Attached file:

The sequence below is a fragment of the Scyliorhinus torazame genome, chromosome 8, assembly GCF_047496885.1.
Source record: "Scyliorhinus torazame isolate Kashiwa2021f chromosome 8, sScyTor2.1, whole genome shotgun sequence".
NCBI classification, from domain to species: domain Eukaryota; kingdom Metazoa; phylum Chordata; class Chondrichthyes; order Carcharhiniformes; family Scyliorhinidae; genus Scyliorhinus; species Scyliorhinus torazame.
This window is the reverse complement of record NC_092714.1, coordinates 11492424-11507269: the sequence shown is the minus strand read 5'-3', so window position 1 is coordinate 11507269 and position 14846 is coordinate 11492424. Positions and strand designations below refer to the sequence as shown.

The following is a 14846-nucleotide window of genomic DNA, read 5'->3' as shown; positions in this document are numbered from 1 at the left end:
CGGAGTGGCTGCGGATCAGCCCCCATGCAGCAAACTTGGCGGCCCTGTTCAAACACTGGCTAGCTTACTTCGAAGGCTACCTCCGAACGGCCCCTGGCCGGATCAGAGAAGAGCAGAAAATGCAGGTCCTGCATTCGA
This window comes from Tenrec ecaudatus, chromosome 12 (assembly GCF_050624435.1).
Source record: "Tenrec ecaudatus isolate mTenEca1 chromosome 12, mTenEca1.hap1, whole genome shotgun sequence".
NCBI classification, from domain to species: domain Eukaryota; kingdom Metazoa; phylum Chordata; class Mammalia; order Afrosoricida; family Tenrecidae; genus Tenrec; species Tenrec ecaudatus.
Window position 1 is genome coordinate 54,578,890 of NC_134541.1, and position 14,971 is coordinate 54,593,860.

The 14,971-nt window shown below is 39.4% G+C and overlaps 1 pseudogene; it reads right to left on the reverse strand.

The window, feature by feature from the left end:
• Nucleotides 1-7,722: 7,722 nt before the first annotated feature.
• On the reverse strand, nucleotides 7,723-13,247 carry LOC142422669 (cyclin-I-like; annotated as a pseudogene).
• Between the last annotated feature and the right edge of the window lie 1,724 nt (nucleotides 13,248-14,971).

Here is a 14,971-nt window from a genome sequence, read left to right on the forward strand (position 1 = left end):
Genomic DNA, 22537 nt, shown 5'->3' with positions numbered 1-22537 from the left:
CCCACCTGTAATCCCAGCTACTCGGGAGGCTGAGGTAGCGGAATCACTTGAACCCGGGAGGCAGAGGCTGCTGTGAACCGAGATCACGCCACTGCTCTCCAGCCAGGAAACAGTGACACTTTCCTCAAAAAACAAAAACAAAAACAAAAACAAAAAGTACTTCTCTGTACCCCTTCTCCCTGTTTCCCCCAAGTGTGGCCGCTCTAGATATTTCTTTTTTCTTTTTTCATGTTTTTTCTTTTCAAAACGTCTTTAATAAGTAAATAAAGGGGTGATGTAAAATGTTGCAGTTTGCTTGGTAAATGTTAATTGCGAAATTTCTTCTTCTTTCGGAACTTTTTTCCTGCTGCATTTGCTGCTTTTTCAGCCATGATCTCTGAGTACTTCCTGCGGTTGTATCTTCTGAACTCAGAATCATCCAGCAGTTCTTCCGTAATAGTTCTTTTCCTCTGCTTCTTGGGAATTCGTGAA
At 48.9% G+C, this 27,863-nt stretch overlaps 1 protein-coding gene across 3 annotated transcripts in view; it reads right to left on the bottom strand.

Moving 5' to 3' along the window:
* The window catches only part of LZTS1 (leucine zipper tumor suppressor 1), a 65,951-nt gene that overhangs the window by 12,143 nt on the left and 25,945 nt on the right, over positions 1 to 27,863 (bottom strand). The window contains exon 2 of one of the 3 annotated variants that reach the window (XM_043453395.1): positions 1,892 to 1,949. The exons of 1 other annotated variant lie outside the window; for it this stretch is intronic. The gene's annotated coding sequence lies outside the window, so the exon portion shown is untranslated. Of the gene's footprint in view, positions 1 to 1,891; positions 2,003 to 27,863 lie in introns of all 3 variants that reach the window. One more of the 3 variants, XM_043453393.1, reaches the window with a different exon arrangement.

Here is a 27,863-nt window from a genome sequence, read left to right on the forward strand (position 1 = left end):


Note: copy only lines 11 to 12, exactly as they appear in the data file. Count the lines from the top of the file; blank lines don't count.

The 14,971-nt window shown below is 39.4% G+C and overlaps 1 pseudogene; it reads right to left on the reverse strand.

The window, feature by feature from the left end: